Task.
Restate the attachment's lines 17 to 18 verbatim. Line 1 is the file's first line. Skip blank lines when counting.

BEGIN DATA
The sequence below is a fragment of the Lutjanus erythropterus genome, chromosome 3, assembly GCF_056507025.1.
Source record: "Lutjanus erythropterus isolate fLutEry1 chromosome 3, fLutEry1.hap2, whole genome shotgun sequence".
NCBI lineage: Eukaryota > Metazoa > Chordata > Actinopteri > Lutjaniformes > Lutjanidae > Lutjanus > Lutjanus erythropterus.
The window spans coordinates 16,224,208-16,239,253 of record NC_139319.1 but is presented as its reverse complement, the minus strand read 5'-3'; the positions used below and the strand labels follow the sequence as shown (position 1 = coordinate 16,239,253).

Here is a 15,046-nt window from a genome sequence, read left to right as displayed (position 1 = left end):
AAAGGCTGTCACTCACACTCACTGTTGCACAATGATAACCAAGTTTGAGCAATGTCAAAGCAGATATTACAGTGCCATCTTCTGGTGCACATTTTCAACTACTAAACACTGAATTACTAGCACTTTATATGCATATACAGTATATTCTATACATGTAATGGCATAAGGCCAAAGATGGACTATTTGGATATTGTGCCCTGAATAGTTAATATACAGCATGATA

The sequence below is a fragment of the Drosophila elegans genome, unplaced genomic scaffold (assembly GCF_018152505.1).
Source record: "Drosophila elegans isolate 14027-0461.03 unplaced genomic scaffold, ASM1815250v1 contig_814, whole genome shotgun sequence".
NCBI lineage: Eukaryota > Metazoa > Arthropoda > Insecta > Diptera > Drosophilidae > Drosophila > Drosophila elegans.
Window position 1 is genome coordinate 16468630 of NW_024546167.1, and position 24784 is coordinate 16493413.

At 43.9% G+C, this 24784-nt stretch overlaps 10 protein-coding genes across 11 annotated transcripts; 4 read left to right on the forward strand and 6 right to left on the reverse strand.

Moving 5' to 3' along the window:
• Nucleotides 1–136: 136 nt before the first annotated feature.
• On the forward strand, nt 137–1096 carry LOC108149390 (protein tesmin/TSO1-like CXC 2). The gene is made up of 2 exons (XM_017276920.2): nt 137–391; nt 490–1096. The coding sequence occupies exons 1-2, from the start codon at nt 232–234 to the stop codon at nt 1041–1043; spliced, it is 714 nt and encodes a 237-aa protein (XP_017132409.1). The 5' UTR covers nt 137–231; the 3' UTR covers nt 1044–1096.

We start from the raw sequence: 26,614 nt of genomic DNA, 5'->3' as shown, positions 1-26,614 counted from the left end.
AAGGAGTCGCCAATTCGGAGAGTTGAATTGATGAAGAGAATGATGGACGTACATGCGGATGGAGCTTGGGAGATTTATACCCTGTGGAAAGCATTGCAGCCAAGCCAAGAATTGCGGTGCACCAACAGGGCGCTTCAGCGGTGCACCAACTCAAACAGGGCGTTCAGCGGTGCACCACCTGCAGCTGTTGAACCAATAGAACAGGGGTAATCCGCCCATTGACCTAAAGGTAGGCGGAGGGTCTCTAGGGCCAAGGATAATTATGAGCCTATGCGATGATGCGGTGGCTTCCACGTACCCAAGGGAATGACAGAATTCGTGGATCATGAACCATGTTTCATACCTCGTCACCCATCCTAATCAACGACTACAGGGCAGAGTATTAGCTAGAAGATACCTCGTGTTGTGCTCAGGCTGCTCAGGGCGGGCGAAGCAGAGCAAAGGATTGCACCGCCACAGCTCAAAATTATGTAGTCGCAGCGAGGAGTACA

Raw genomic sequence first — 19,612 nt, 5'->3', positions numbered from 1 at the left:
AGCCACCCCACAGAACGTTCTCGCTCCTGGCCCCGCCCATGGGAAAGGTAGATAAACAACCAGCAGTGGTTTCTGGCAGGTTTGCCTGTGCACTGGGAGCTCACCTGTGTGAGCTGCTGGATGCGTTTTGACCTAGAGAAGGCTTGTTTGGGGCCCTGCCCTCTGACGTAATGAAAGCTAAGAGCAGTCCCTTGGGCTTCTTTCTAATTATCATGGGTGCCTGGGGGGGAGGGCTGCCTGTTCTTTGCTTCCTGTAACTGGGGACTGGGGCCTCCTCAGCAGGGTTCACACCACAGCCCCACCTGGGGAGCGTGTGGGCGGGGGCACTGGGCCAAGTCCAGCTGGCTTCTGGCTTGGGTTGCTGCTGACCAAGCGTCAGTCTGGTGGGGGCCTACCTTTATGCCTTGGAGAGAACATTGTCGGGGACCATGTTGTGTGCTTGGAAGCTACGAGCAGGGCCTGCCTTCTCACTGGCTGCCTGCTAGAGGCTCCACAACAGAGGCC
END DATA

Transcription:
Raw genomic sequence first — 19,612 nt, 5'->3', positions numbered from 1 at the left:
AGCCACCCCACAGAACGTTCTCGCTCCTGGCCCCGCCCATGGGAAAGGTAGATAAACAACCAGCAGTGGTTTCTGGCAGGTTTGCCTGTGCACTGGGAGCTCACCTGTGTGAGCTGCTGGATGCGTTTTGACCTAGAGAAGGCTTGTTTGGGGCCCTGCCCTCTGACGTAATGAAAGCTAAGAGCAGTCCCTTGGGCTTCTTTCTAATTATCATGGGTGCCTGGGGGGGAGGGCTGCCTGTTCTTTGCTTCCTGTAACTGGGGACTGGGGCCTCCTCAGCAGGGTTCACACCACAGCCCCACCTGGGGAGCGTGTGGGCGGGGGCACTGGGCCAAGTCCAGCTGGCTTCTGGCTTGGGTTGCTGCTGACCAAGCGTCAGTCTGGTGGGGGCCTACCTTTATGCCTTGGAGAGAACATTGTCGGGGACCATGTTGTGTGCTTGGAAGCTACGAGCAGGGCCTGCCTTCTCACTGGCTGCCTGCTAGAGGCTCCACAACAGAGGCC